After some time, the abbot observed that Khun Paen was brilliant and would grow to become exceptional. The abbot then discussed with Khun Paen's mother and conveyed that he intended to take Khun Paen as his disciple and teach him spiritual powers. As a result, Khun Paen has to become a novice monk. On that occasion, Khun Paen's mother permits him to leave home to become a novice monk in Wat Saeng Nga.
After Khun Paen had stayed in the temple for some time, he was well versed in Sanskrit and all mantras; the abbot decided to lead him to a higher level. One night, the abbot took Khun Paen to a deserted cemetery, spilled scared powder on the ground, made a circle, and he asked Khun Paen to sit in the middle. He told Khun Paen, To learn how to control the spirits, first of all, you must learn not to be afraid of them. You must first communicate and make friends with them and use the spiritual power to control them and make use of them to serve you.
Therefore Khun Paen spends a horrifying and exciting night at the cemetery. The next day, Khun Paen asked the abbot how he should handle strange and horrific encounters the night before. After the abbot has explained all to him, Khun Paen works harder than ever to master the use of magical powers. When Khun Paen attained the age of 23, he had to resume secular living to join the military for national service.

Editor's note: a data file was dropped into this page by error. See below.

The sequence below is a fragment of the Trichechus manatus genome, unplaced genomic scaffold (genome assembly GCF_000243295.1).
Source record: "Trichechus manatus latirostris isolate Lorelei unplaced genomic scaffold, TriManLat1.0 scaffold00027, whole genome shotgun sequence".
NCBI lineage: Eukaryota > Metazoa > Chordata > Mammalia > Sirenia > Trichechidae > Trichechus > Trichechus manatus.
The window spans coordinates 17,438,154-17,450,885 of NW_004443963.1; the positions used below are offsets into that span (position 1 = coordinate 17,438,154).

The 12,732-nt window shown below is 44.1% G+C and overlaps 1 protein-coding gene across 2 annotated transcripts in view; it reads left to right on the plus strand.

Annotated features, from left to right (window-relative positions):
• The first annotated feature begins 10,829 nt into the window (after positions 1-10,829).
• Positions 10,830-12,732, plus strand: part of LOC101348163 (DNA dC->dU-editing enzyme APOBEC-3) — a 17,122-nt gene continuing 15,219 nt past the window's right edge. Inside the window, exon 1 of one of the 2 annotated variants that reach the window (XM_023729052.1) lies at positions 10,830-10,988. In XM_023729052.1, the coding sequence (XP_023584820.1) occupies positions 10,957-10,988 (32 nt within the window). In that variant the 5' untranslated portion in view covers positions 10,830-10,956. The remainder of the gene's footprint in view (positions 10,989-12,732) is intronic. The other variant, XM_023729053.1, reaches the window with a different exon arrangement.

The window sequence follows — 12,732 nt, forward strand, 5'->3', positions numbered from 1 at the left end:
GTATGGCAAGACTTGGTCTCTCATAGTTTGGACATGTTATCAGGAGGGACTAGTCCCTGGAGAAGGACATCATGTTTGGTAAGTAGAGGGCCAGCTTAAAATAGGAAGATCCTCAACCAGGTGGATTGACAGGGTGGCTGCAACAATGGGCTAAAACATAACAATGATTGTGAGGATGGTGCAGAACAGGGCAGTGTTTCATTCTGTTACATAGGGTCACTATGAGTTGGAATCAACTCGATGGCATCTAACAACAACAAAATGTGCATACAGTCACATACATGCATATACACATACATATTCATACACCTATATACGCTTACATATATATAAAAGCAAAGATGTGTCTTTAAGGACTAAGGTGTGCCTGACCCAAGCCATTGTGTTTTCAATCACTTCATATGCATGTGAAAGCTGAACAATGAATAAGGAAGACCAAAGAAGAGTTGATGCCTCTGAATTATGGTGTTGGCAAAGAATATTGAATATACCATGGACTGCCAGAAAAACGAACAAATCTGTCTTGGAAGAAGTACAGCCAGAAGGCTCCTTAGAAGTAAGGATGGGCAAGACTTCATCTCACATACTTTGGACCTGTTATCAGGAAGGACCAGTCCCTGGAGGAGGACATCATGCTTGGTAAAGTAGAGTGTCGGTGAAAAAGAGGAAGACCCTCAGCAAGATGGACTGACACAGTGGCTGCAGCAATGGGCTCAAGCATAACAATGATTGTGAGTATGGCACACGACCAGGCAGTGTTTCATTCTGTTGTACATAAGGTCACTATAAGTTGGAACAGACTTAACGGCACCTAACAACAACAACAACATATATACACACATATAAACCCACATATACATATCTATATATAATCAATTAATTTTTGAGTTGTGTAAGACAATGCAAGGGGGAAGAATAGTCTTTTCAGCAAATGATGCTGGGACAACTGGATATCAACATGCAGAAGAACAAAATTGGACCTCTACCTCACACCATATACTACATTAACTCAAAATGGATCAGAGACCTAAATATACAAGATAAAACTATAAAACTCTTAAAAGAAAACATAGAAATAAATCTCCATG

Khun Paen is a warrior living some 500 years ago in Ayutthaya. His name later became the name of a kind of votive tablet found at Wat Bankrang, Suphanburi Province, about a century ago. Khun Paen was born in Suphanburi Province, some 70 km. Northwest of Bangkok. He grew up in the close-bordered Kanchanaburi Province, situated at Bridge over the River Kwai area.
Through his skillful fighting, he was appointed by the King as a high-ranking military officer. His biography was far more extended and a fictitious story by poetic authors of the early Rattanakosin period or some 180 years ago.
Khun Paen is handsome and with a well-built body, but he is weak because the King has executed his father and seized their property. He enters the monkhood as a novice to get educated, excel at military skills, and love magic. Khun Chang, a tax collector, is not good-looking but rich and has a good and strong connection with the ministry. He owns many gambling dens.
Wanthong, the wife of both Khun Chang and Khun Paen, is the most beautiful girl in Suphanburi. She meets Khun Paen during Songkran (Thai New Year) when giving food in his alms bowl, and they fall in love at first sight and begin their romantic relationship.